André C. R. Martins (2005)
Deception and Convergence of Opinions
Journal of Artificial Societies and Social Simulation
vol. 8, no. 2
<https://www.jasss.org/8/2/3.html>
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Received: 10-Oct-2004 Accepted: 28-Jan-2005 Published: 31-Mar-2005
q = f(R_{a}|p,a,b) = pa + (1 - p)(1 - b) | (1) |
Q = f(R_{a}|p,e,d,a,b) = ed + (1 - e)[pa + (1 - p)(1 - b)] | (2) |
BAYES.F
, as well as the subroutines, are all in the file Deception_code.zip. The priors are chosen as the discrete approximation to Beta functions with average and standard deviation chosen, favoring neither A or B. This was implemented by choosing uniform priors for both p and d. At each iteration, one article is randomly generated, with the chance of it supporting A based on the chosen true values of the parameters, that is, p = 1 and an amount of deception chosen for each simulation so that we have a total probability of observing an article supporting A given by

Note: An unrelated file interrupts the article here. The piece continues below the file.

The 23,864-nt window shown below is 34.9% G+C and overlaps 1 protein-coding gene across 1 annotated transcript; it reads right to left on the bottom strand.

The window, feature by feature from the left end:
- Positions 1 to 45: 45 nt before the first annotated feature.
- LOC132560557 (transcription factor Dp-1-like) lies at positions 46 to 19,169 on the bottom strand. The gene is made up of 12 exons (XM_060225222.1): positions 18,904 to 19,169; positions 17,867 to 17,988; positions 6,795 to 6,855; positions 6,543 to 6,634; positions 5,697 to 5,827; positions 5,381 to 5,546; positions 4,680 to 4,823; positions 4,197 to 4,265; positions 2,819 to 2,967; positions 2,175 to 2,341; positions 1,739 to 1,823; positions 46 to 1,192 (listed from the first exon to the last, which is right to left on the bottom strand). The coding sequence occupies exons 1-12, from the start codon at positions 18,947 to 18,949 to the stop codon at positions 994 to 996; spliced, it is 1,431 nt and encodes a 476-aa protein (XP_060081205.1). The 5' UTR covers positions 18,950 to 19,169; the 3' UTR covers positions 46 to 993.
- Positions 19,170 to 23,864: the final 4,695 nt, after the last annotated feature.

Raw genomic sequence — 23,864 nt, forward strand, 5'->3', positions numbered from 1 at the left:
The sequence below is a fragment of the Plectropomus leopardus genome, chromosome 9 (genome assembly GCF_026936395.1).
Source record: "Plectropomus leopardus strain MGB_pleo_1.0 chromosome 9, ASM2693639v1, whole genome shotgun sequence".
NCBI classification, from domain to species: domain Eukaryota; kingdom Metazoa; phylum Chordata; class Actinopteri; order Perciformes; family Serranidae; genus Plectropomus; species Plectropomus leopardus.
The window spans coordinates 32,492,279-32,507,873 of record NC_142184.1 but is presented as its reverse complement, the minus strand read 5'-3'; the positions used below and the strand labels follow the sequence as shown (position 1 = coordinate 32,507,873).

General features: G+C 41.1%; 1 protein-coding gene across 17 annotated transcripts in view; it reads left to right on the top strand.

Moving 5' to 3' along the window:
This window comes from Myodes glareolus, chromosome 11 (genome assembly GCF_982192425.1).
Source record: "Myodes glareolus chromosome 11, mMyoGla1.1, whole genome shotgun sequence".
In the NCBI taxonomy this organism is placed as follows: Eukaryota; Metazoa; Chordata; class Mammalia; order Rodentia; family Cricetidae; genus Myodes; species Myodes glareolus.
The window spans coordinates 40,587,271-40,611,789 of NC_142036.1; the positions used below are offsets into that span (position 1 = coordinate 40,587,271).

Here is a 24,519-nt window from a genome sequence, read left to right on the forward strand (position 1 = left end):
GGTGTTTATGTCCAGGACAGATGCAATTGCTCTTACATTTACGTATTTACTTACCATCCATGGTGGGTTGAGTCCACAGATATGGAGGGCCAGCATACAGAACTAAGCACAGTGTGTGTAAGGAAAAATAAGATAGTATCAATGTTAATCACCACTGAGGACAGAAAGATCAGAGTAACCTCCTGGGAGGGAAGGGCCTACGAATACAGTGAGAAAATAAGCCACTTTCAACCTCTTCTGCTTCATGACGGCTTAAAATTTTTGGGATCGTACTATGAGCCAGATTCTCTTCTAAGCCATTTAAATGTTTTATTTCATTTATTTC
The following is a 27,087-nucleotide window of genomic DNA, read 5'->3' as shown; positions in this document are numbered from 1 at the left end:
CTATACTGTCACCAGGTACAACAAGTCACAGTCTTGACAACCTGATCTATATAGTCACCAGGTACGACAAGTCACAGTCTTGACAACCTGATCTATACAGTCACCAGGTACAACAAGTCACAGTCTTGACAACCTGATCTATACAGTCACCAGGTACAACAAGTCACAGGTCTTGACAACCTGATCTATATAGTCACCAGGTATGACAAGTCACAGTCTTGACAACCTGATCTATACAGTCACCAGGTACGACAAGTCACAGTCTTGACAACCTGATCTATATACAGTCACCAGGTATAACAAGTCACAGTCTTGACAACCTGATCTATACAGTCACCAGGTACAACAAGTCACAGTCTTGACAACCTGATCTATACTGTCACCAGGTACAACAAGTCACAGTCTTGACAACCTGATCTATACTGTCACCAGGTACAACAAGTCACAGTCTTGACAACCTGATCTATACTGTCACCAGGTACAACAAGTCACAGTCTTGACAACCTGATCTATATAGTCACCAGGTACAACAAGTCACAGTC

q = de + (1 - e) a |
Figure 1. Theoretical results for E[p] as a function of q, for several different values of a = b, where it was taken that E[e] = 0.2 |
Figure 2. Theoretical results for E[p] as a function of q for several prior distributions for the amount of deception (a = b = 0.7) |
It can be seen that, for a small amount of prior belief on deception, the reader decides which theory is correct, with certainty, based simply on the majority of articles supporting one opinion or the other. That is, the max rule studied by Lane [3] is a consequence of Bayesian analysis when there is basically no deception.
Figure 3. E[p] as a function of q for a = b = 0.6 and r = 200 |
Figure 4. Average number of articles one must read to be 99% sure of which theory is correct |
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